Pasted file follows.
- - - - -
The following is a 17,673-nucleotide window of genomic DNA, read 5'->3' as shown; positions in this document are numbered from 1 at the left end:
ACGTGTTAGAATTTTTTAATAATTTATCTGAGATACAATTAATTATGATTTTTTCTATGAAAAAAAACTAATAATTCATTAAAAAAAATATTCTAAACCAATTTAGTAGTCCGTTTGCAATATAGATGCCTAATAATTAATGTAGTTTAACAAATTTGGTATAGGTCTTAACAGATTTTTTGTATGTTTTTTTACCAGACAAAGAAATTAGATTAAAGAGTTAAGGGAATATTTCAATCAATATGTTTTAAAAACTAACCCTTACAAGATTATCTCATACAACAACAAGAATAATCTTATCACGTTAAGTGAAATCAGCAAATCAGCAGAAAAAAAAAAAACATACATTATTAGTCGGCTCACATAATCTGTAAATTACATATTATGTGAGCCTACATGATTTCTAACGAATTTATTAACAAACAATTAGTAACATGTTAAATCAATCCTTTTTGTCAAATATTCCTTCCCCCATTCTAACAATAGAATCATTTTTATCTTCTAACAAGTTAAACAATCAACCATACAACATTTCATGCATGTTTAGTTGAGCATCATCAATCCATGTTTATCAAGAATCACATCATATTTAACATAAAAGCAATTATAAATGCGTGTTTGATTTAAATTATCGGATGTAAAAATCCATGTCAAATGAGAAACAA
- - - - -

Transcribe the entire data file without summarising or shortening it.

The following is a 17,673-nucleotide window of genomic DNA, read 5'->3' as shown; positions in this document are numbered from 1 at the left end:
ACGTGTTAGAATTTTTTAATAATTTATCTGAGATACAATTAATTATGATTTTTTCTATGAAAAAAAACTAATAATTCATTAAAAAAAATATTCTAAACCAATTTAGTAGTCCGTTTGCAATATAGATGCCTAATAATTAATGTAGTTTAACAAATTTGGTATAGGTCTTAACAGATTTTTTGTATGTTTTTTTACCAGACAAAGAAATTAGATTAAAGAGTTAAGGGAATATTTCAATCAATATGTTTTAAAAACTAACCCTTACAAGATTATCTCATACAACAACAAGAATAATCTTATCACGTTAAGTGAAATCAGCAAATCAGCAGAAAAAAAAAAAACATACATTATTAGTCGGCTCACATAATCTGTAAATTACATATTATGTGAGCCTACATGATTTCTAACGAATTTATTAACAAACAATTAGTAACATGTTAAATCAATCCTTTTTGTCAAATATTCCTTCCCCCATTCTAACAATAGAATCATTTTTATCTTCTAACAAGTTAAACAATCAACCATACAACATTTCATGCATGTTTAGTTGAGCATCATCAATCCATGTTTATCAAGAATCACATCATATTTAACATAAAAGCAATTATAAATGCGTGTTTGATTTAAATTATCGGATGTAAAAATCCATGTCAAATGAGAAACAA